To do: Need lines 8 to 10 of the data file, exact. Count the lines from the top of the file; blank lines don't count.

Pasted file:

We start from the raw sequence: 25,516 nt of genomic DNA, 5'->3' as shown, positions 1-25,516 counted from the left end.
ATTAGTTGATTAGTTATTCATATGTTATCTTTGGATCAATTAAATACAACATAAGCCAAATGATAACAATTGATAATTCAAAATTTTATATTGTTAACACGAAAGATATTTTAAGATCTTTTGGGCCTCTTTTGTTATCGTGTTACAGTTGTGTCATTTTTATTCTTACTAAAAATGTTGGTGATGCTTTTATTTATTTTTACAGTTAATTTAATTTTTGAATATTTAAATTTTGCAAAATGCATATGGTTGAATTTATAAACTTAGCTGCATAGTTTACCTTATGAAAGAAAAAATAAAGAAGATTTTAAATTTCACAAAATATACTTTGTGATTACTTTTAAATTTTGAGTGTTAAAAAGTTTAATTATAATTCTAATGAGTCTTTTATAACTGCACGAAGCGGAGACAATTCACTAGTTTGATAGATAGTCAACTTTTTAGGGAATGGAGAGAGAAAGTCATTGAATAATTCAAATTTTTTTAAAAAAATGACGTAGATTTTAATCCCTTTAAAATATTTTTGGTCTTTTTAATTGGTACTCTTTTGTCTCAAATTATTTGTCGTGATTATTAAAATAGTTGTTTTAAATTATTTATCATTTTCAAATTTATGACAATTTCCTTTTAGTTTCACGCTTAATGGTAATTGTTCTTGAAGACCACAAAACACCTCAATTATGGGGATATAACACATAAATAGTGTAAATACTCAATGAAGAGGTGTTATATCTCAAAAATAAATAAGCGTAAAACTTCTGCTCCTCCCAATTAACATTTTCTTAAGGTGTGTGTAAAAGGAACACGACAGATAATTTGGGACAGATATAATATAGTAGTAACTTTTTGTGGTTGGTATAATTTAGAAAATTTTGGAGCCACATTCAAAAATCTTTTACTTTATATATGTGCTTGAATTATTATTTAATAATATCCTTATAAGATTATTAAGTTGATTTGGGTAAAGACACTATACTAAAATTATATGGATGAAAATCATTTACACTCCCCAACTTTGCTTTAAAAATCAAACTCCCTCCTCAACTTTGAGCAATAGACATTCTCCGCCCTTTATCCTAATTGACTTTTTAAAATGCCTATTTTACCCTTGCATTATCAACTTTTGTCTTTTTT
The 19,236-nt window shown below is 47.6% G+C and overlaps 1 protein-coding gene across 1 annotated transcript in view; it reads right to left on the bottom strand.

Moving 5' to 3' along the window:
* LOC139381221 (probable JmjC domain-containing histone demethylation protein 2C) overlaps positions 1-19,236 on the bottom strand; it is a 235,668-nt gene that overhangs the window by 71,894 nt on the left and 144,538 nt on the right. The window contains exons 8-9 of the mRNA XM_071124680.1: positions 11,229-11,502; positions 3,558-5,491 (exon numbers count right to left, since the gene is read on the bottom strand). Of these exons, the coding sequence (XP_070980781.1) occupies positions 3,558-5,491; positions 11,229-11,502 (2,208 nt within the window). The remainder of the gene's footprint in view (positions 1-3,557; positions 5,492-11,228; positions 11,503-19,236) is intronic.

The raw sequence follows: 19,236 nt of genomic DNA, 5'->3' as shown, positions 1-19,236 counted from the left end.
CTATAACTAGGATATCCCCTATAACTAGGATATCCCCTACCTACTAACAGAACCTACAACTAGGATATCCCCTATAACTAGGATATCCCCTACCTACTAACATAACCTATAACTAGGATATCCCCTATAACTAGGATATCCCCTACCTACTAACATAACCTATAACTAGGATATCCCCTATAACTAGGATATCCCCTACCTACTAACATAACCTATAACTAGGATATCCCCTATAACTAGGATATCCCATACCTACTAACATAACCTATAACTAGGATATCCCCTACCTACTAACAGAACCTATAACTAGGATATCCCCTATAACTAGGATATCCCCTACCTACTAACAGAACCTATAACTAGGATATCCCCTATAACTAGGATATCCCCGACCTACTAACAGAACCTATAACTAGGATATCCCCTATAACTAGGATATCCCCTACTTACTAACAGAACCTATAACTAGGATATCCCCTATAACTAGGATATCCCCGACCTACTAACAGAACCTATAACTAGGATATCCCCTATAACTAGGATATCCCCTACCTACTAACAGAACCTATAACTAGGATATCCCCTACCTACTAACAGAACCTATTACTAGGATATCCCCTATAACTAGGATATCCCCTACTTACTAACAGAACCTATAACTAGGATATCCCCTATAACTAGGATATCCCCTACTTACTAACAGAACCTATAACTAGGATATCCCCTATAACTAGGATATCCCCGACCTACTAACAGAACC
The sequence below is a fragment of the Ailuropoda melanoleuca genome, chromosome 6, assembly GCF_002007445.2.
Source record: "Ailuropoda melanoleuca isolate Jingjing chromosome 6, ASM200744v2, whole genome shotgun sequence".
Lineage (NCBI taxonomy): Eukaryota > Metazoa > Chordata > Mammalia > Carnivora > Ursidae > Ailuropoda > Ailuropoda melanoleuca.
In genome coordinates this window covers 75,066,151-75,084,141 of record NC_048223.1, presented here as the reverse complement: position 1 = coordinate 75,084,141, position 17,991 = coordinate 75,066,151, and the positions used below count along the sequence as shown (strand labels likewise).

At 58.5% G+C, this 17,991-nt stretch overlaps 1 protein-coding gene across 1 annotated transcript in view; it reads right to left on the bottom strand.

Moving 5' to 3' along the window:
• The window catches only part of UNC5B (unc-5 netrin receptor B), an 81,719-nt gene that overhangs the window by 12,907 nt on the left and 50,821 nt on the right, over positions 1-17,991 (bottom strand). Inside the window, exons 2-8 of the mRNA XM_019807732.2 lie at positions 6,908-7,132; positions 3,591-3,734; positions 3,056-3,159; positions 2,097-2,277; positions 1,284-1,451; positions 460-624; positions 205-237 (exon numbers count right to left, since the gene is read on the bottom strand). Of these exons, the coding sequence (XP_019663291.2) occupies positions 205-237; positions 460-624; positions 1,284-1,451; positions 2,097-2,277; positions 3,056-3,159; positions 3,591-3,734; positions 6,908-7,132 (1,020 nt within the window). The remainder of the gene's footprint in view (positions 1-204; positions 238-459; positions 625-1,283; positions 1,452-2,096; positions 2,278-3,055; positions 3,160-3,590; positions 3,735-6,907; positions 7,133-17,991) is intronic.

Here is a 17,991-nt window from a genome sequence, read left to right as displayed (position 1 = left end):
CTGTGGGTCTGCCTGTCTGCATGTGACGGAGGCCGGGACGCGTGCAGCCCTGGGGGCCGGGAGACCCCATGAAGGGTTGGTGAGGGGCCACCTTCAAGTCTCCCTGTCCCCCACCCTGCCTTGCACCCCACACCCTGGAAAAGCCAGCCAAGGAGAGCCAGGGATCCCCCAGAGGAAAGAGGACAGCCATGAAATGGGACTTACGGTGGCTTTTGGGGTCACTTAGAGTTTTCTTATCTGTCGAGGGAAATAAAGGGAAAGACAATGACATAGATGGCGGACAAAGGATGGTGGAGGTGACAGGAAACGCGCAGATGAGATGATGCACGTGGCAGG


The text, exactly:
The sequence below is a fragment of the Ailuropoda melanoleuca genome, chromosome 6, assembly GCF_002007445.2.
Source record: "Ailuropoda melanoleuca isolate Jingjing chromosome 6, ASM200744v2, whole genome shotgun sequence".
Lineage (NCBI taxonomy): Eukaryota > Metazoa > Chordata > Mammalia > Carnivora > Ursidae > Ailuropoda > Ailuropoda melanoleuca.